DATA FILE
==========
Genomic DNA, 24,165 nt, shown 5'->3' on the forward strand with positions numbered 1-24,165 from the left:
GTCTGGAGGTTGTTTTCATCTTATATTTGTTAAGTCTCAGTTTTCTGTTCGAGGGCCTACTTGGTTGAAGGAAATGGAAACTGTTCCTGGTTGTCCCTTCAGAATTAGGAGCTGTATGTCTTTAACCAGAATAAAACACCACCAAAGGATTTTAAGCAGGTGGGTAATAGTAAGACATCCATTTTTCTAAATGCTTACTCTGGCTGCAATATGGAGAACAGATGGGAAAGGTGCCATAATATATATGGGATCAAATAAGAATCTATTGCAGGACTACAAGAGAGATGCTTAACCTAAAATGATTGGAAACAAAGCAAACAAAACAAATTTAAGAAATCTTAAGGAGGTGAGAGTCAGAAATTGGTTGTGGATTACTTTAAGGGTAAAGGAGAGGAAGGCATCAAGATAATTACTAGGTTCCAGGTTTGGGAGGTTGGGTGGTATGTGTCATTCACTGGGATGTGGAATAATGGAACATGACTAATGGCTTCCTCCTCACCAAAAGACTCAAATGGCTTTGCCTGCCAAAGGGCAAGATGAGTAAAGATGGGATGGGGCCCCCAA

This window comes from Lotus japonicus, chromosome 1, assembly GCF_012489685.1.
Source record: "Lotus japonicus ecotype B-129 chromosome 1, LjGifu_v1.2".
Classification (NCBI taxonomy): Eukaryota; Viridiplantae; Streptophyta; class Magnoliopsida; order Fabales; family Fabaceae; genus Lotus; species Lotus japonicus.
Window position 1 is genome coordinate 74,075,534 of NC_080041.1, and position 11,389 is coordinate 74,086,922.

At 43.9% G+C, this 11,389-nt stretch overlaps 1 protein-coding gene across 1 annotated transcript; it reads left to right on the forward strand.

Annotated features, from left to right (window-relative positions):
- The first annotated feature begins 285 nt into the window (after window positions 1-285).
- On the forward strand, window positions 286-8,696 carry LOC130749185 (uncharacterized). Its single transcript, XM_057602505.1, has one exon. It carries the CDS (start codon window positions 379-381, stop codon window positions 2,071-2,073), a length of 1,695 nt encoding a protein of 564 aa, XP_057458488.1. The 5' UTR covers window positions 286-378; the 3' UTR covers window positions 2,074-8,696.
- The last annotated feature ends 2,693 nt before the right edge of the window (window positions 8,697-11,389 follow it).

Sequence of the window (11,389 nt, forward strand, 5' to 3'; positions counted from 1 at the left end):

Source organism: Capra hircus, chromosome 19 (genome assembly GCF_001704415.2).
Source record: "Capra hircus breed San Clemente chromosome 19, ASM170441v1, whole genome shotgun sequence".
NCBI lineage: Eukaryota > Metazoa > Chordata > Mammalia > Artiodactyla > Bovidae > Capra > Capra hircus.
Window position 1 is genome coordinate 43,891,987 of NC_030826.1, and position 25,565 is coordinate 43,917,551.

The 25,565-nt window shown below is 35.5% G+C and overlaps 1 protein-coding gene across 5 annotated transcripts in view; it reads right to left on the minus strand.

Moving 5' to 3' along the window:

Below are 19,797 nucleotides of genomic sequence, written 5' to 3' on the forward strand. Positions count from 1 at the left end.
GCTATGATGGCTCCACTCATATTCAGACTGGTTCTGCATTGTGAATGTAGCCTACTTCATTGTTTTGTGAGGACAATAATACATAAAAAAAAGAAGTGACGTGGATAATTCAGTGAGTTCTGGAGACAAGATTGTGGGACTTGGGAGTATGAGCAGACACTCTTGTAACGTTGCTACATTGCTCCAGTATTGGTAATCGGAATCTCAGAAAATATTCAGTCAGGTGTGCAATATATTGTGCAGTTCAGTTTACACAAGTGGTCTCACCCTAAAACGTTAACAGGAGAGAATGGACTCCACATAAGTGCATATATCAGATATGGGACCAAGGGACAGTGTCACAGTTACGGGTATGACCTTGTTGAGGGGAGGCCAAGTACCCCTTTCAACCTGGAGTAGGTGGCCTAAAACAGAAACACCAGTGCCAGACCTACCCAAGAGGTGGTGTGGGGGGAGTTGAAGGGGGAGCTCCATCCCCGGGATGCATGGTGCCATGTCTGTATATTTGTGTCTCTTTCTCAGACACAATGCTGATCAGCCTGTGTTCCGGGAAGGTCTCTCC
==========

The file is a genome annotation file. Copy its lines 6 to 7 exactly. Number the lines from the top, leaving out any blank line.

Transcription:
Window position 1 is genome coordinate 74,075,534 of NC_080041.1, and position 11,389 is coordinate 74,086,922.

At 43.9% G+C, this 11,389-nt stretch overlaps 1 protein-coding gene across 1 annotated transcript; it reads left to right on the forward strand.